Saturday, July 23, 2011

St. John Cassian (c. 360-435)

John Cassian was born c. 360, probaby in Scythia Minor, now Dobruja in modern-day Romania and Bulgaria. As a young adult, he and an older friend, Germanus, traveled to Palestine, where they entered a hermitage near Bethlehem. After about three years, they journeyed to the desert of Scete in Egypt, which was going through a time of struggle, and where they visited a number of monasteries. In c.399, Cassian and Germanus fled during a controversy provoked by Theophilus, Archbishop of Alexandria, with about 300 other monks. John Cassian and Germanus went to Constantinople, where they sought protection from the Patriarch of Constantinople, St. John Chrysostom. There John Cassian was ordained a deacon and was made a member of the clergy attached to the Patriarch while struggles with the imperial family continued. When Chrysostom was forced into exile from Constantinople in 404, the Latin-speaking John Cassian was sent to Rome to plead his cause before Pope Innocent I.

While in Rome John Cassian accepted an invitation to start an Egyptian-style monastery in southern Gaul, near Marseilles. Arriving in Marseilles around 415, he founded the Abbey of St Victor, a complex of monasteries for both men and women, one of the first in the West. It served as a model for later monastic development. Cassian's abbey and his writings influenced St. Benedict of Nursia, who incorporated many of the same principles into his famouse monastic Rule of St. Benedict. Benedict recommended to his own monks that they read the works of Cassian. Since Benedict's rule is still used by Benedictine, Cistercian, and Trappist monks, the thought of John Cassian still guides the spiritual lives of thousands of men and women in the Western Church.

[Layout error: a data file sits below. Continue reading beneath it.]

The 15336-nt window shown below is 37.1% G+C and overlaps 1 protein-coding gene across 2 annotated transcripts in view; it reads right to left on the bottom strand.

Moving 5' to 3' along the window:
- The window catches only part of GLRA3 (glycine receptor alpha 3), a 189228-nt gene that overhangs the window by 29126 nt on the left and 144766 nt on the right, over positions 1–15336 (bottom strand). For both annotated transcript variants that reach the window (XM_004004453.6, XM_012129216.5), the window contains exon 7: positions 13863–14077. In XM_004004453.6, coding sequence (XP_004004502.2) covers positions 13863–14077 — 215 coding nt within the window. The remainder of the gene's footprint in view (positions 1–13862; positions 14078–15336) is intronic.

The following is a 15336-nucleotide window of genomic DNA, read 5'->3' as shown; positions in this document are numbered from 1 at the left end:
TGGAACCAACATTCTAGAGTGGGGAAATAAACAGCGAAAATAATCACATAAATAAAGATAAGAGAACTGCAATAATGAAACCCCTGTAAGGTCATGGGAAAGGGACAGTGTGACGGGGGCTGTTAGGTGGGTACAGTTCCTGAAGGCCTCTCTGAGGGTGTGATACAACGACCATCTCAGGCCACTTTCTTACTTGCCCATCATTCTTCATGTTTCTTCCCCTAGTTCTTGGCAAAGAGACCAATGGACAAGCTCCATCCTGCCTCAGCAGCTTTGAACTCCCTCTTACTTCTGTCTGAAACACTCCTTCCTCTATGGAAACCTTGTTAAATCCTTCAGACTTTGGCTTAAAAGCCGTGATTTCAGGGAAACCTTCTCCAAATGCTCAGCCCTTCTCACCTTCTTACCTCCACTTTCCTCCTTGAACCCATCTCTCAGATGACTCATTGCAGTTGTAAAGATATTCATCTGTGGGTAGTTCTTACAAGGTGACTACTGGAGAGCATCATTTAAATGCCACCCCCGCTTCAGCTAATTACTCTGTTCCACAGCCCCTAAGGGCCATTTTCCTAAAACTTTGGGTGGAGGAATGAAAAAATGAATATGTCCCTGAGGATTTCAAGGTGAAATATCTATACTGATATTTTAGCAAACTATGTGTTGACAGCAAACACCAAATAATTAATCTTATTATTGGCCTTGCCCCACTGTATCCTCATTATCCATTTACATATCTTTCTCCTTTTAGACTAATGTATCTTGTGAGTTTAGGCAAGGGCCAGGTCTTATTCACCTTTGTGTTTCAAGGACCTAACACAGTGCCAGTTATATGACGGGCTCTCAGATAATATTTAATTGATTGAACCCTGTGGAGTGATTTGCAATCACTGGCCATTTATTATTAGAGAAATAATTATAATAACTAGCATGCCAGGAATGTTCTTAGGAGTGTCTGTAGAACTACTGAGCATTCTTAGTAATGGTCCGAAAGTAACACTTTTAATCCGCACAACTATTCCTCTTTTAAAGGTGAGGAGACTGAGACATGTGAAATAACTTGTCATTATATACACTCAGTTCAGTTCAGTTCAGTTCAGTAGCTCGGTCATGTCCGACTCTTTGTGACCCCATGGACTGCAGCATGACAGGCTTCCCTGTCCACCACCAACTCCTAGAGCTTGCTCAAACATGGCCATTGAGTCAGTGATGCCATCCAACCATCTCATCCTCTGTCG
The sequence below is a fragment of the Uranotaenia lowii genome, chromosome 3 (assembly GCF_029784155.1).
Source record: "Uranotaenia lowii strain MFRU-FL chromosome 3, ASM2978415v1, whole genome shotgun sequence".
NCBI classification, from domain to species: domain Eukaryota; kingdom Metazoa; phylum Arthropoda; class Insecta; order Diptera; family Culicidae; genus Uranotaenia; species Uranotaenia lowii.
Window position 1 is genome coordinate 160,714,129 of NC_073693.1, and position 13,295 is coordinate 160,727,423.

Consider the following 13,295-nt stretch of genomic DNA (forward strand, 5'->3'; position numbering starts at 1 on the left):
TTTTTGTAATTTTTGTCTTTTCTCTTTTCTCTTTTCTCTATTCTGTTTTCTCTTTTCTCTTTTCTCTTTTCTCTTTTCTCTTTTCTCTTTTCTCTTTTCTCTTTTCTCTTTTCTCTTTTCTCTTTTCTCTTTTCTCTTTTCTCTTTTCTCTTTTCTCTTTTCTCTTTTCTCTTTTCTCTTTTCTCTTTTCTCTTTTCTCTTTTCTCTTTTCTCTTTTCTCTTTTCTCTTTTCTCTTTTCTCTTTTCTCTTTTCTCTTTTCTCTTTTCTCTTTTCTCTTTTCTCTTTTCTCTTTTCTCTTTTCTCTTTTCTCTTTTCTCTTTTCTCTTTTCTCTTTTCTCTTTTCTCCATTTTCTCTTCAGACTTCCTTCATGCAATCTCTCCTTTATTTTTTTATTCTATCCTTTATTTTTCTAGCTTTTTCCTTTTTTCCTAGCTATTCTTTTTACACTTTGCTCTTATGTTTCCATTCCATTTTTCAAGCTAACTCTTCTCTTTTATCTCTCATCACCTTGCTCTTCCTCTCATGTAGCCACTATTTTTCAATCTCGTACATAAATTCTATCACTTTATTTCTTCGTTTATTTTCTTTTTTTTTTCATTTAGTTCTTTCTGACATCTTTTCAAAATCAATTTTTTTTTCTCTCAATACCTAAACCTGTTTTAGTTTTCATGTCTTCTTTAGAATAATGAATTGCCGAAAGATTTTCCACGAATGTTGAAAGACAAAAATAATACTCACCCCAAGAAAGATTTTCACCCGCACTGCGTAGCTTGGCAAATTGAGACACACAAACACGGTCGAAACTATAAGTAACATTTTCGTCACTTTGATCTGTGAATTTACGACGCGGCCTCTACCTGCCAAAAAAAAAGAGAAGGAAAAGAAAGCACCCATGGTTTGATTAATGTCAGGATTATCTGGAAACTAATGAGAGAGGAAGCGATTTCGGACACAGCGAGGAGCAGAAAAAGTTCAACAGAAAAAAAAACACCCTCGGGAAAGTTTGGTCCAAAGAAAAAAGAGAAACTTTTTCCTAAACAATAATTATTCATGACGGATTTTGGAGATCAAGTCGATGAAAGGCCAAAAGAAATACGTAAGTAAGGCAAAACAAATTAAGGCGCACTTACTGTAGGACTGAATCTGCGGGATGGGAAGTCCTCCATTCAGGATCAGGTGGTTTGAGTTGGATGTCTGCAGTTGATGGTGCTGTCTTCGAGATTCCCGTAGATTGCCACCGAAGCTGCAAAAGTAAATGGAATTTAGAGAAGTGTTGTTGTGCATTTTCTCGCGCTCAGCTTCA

John Cassian died in 435 in Marseilles. His feast day as a saint of the Eastern Orthodox Churches is celebrated on February 29, a date assigned also in the liturgical calendar of the Episcopal Church. The Roman Catholic Church also celebrates him as a saint on July 23. Like his contemporaries, St. Augustine of Hippo and St. John Chrysostom, John Cassian was never formally canonized, a process initiated several centuries after his death. Pope Urban V referred to him as sanctus (a saint) and he was included in the Gallican Martyrology. He is also honored in the Roman Martyrology on July 23. John Cassian's relics are kept in an underground chapel in the Monastery of St. Victor in Marseilles. 

Holy and Mighty One, whose blessed Son Jesus Christ blessed the pure in heart:
We give you thanks for the life and teachings of John Cassian that draw us to a
discipline of holy living for the sake of your reign. Call us to turn the gaze of the
eyes of our soul always toward you, that we may abide in your love, shown to us
in our Savior Jesus Christ: who with you and the Holy Spirit is one God, living and
true, to ages of ages. Amen.

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